proteins of infectious pancreatic necrosis virus. Virus Research 15, 8595.
Etchberger, K.J. (1987) The effect of infectious pancreatic necrosis infection on the
immune response of salmonids. PhD dissertation, University of Maine, Orono,
Maine, 134 pp.
Evensen, O. and Rimstad, E. (1990) Immunohistochemical identification of infectious
pancreatic necrosis virus in paraffin-embedded sections of Atlantic salmon, Salmo
salar. Journal of Veterinary Diagnostic Investigation 2, 288293.
Farias, G., Navarrete, E., Kiss, J. and Kuznar, J. (1988) Effect of ammonium chloride on
the multiplication of infectious pancreatic necrosis virus. Archives of Virology 98,
155162.
Fijan, N.N. and Georgetti, G. (1978) Infectious pancreatic necrosis: isolation of virus
from eyed eggs of rainbow trout Salmo gairdneri Richardson. Journal of Fish
Diseases 1, 269270.
Fijan, N., Sulimanovic, D., Bearzotti, M., Muzinic, D., Zwillenberg, L.O., Chilmonczyk, S.,
Vautherot, J.F. and DeKinkelin, P. (1983) Some properties of the epithelioma papulosum
Cyprini (EPC) cell line. Annales de Virologie, Institut Pasteur 134E, 207220.
Finlay, J. and Hill, B.J. (1975) The use of the complement fixation test for rapid typing of
infectious pancreatic necrosis virus. Aquaculture 3, 305.
Follett, J.E. and Schmitt, M.K. (1990) Characterisation of a cell line derived from
inconnu. Journal of Aquatic Animal Health 2, 6167.
Frantsi, C. and Savan, M. (1971a) Infectious pancreatic necrosis virus temperature and
age factors in mortality. Journal of Wildlife Diseases 7, 249255.
Frantsi, C. and Savan, M. (1971b) Infectious pancreatic necrosis virus: comparative
frequencies of isolation from faeces and organs of brook trout (Salvelinus
fontinalis). Journal of the Fisheries Research Board of Canada 28, 10641065.
Ghittino, P. (1972) Malattie esotoche dei pesci che minacciano troticultura e carpicultura
italiane. Rivista Italiana di Piscicoltura e Ittiopatologia 7, 5362.
Ghittino, P. (1982) INP, from a joke fish disease may be converted into an obstacle in
trout trades. Rivista Italiana di Piscicoltura e Ittiopatologia 17, 12.
Gillespie, D.C., Evelyn, T.P.T., Frantsi, C., MacKelvie, R.M. and Neufeld, N. (1977)
Fish Health Protection Regulations Manual of Compliance. Miscellaneous Special
Publication No. 31, Fisheries and Environment Canada, Fisheries and Marine
Service, Ottawa, Canada.
Giorgetti, G. (1990) Disease problems in farmed penaeids in Italy. Actes Colloquia
Ifremerea 9, 7587.
Gonzalez, R., Matsiota, P., Torchy, C., De-Kinkelin, P. and Avrameas, S. (1989) Natural
anti-TNP antibodies from rainbow trout interfere with viral infection in vitro.
Research in Immunology 140, 675684.
46
P.W. Reno
Gravell, M. and Marlsberger, R.G. (1965) A permanent cell line from the fathead
minnow (Pimephales promelas). Annals of the New York Academy of Sciences 126,
555565.
Grinnell, B. and Leong, J.C. (1979) Recovery and concentration of infectious pancreatic
necrosis virus (IPNV) in water. Journal of the Fisheries Research Board of Canada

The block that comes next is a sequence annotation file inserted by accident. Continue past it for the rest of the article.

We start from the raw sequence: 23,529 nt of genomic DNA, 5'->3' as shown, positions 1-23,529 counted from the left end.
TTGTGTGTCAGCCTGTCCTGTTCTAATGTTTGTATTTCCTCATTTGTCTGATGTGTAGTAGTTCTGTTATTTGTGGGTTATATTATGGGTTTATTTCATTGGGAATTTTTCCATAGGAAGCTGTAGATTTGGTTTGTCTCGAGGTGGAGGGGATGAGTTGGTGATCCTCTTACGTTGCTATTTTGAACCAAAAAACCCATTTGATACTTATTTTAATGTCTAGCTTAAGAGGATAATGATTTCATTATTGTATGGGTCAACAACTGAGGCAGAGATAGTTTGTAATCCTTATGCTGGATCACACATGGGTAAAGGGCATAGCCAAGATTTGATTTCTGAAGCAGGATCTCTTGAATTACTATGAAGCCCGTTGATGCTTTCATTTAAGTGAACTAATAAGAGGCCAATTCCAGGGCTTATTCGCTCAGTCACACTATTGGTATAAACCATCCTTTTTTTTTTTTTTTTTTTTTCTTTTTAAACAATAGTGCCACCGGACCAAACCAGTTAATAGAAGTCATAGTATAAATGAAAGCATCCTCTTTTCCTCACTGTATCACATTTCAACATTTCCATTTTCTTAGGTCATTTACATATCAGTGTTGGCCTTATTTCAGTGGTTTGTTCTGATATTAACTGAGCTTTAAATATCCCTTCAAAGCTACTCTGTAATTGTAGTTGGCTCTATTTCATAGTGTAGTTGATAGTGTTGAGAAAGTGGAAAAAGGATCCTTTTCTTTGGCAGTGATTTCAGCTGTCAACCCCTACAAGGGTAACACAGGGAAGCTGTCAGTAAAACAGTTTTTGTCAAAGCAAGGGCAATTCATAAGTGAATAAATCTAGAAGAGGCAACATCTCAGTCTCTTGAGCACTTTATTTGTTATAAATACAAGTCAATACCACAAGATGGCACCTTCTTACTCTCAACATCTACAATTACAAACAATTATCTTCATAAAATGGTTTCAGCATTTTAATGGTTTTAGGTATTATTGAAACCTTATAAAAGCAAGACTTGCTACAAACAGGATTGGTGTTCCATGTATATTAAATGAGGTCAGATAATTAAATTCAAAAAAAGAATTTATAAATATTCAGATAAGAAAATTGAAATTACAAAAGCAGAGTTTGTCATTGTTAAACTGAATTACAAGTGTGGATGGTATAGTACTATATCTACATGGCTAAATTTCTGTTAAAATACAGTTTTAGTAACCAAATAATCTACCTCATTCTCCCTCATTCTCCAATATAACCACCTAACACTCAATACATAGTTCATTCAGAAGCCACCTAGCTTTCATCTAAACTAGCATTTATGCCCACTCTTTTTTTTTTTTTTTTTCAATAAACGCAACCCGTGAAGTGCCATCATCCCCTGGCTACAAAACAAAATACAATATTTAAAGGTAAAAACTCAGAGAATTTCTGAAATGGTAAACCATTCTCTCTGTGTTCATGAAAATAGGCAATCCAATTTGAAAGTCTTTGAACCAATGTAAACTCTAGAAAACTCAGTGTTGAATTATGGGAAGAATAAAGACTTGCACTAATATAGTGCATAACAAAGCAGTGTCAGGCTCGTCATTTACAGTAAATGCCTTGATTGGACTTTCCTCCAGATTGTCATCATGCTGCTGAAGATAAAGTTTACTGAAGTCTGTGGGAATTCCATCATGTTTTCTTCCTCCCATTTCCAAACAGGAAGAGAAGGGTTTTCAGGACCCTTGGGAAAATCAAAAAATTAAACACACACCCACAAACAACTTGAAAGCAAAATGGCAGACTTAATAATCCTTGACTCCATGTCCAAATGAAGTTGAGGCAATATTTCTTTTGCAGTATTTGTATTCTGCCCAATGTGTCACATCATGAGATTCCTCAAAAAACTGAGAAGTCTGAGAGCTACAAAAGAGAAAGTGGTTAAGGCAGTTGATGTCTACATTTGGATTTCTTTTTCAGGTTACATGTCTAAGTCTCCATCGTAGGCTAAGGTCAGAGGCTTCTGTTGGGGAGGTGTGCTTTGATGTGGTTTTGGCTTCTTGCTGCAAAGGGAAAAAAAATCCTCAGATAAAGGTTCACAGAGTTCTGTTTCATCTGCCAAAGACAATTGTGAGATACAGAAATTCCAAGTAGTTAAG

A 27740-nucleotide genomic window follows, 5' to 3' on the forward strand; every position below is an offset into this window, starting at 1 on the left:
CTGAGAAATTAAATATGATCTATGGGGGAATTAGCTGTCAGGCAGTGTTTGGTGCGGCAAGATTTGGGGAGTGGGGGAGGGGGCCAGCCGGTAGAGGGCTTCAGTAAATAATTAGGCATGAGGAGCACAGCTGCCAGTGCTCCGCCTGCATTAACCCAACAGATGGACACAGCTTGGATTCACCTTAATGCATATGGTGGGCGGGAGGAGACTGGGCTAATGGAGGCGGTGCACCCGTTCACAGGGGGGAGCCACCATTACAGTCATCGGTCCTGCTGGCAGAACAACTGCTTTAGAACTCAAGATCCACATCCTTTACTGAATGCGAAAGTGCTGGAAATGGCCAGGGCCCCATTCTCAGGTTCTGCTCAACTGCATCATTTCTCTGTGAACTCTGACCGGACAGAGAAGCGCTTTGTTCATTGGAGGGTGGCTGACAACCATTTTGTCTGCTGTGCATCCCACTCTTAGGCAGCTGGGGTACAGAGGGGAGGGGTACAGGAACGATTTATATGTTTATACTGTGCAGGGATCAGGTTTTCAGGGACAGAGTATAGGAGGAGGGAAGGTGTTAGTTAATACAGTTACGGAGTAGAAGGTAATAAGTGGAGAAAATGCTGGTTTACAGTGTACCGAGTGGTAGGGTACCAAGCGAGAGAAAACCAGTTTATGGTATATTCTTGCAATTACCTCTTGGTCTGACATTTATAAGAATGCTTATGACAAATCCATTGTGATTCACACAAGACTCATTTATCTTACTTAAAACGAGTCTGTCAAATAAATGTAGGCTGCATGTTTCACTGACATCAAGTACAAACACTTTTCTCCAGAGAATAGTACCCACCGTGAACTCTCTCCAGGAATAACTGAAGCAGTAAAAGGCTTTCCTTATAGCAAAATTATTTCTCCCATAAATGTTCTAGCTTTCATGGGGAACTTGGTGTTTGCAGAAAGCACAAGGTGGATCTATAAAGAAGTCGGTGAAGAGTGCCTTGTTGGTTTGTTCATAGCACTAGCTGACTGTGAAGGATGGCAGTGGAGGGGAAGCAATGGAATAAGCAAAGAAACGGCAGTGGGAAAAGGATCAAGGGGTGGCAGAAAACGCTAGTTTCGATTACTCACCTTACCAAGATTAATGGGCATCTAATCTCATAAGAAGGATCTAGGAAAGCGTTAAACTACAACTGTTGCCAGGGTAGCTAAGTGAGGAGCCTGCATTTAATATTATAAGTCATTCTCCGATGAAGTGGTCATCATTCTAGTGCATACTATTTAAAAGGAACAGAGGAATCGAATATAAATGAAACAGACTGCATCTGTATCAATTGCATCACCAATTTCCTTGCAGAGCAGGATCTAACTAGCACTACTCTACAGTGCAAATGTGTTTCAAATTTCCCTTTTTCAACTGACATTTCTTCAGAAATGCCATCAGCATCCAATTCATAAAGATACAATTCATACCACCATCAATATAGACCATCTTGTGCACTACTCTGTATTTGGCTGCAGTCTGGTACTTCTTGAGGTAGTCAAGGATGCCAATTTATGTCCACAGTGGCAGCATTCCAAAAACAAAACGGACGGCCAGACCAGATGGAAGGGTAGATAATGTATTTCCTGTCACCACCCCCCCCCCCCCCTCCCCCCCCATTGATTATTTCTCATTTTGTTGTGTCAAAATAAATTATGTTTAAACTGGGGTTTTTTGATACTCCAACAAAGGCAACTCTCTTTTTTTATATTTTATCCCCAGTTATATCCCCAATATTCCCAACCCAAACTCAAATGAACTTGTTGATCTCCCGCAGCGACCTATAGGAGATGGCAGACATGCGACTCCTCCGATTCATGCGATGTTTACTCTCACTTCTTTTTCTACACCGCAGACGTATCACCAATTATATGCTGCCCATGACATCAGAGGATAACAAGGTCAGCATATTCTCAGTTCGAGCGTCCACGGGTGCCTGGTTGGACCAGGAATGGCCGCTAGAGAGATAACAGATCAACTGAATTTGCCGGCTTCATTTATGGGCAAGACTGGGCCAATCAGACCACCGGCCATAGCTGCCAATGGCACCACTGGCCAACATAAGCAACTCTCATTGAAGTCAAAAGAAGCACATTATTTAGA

36, 14051408.
Hah, Y.-C., Hang, S.-W., Kim, M.-H., Fryer, J.L. and Winton, J.R. (1984) Isolation of
infectious pancreatic necrosis virus from goldfish (Carassius auratus) and chum
salmon (Oncorhynchus keta) in Korea. Korean Journal of Microbiology 22, 85
90.
Halder, M. and Ahne, W. (1988) Freshwater crayfish Astacus astacus a vector for
infectious pancreatic necrosis virus (IPNV). Diseases of Aquatic Organisms 4, 205
209.
Hastein, T. and Krogsrud, J. (1976) Infectious pancreatic necrosis: first isolation of
virus from fish in Norway. Acta Veterinaria Scandinavica 176, 109111.
Hattori, M., Kokama, H., Ishiguro, S., Honda, A., Mikami, T. and Izawa, H. (1984) In
vitro and in vivo detection of infectious pancreatic necrosis virus in fish by
enzyme-linked immunosorbant assay. American Journal of Veterinary Research 45,
18761879.
Hedrick, R.P. and Fryer, J.L. (1981) Persistent infection of three salmonid cell lines with
infectious pancreatic necrosis virus (IPNV). Fish Pathology 15, 163172.
Hedrick, R.P. and Fryer, J.L. (1982) Persistent infections of salmonid cell lines with
infectious pancreatic necrosis virus (IPNV), a model for the carrier state in trout.
Fish Pathology 16, 163172.
Hedrick, R.P., Fryer, J.L., Chen, S.N. and Kou, G.H. (1983a) Characteristics of four
birnaviruses isolated from fish in Taiwan. Fish Pathology 18, 9197.
Hedrick, R.P., Okamoto, N., Sano, T. and Fryer, J.L. (1983b) Biochemical
characterisation of eel virus European. Journal of General Virology 64, 14211426.
Hedrick, R.P., Eaton, W.D., Fryer, J.L., Hah, Y.C., Park, J.W. and Hong, S.W. (1985)
Biochemical and serological properties of birnaviruses isolated from fish in Korea.
Fish Pathology 20, 463468.
Hedrick, R.P., Eaton, W.D., Fryer, J.L., Groberg, W. and Boonyaratapalin, S. (1986a)
Characteristics of a birnavirus isolated from cultured sand goby, Oxyeleotris
marmoratus. Diseases of Aquatic Organisms 1, 219225.
Hedrick, R.P., McDowell, T., Rosemark, R., Aronstein, D. and Chan, L. (1986b) A